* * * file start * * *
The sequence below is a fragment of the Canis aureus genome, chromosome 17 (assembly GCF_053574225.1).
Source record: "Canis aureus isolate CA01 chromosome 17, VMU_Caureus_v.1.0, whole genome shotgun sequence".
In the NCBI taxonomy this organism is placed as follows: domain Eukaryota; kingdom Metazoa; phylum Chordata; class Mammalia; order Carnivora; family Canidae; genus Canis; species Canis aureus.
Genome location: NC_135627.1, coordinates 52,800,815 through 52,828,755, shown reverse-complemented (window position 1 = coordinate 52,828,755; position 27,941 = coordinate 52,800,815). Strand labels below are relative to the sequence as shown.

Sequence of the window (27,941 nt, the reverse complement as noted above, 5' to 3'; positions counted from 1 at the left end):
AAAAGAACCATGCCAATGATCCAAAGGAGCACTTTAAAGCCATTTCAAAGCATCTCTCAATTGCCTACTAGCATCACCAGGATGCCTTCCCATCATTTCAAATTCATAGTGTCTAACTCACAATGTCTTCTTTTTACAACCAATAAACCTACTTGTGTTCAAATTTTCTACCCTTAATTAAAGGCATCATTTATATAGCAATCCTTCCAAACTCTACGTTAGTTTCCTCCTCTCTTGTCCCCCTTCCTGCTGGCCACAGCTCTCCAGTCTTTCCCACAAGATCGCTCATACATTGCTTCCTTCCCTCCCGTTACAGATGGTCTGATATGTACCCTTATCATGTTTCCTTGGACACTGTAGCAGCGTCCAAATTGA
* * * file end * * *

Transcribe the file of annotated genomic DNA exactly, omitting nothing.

The sequence below is a fragment of the Canis aureus genome, chromosome 17 (assembly GCF_053574225.1).
Source record: "Canis aureus isolate CA01 chromosome 17, VMU_Caureus_v.1.0, whole genome shotgun sequence".
In the NCBI taxonomy this organism is placed as follows: domain Eukaryota; kingdom Metazoa; phylum Chordata; class Mammalia; order Carnivora; family Canidae; genus Canis; species Canis aureus.
Genome location: NC_135627.1, coordinates 52,800,815 through 52,828,755, shown reverse-complemented (window position 1 = coordinate 52,828,755; position 27,941 = coordinate 52,800,815). Strand labels below are relative to the sequence as shown.

Sequence of the window (27,941 nt, the reverse complement as noted above, 5' to 3'; positions counted from 1 at the left end):
AAAAGAACCATGCCAATGATCCAAAGGAGCACTTTAAAGCCATTTCAAAGCATCTCTCAATTGCCTACTAGCATCACCAGGATGCCTTCCCATCATTTCAAATTCATAGTGTCTAACTCACAATGTCTTCTTTTTACAACCAATAAACCTACTTGTGTTCAAATTTTCTACCCTTAATTAAAGGCATCATTTATATAGCAATCCTTCCAAACTCTACGTTAGTTTCCTCCTCTCTTGTCCCCCTTCCTGCTGGCCACAGCTCTCCAGTCTTTCCCACAAGATCGCTCATACATTGCTTCCTTCCCTCCCGTTACAGATGGTCTGATATGTACCCTTATCATGTTTCCTTGGACACTGTAGCAGCGTCCAAATTGA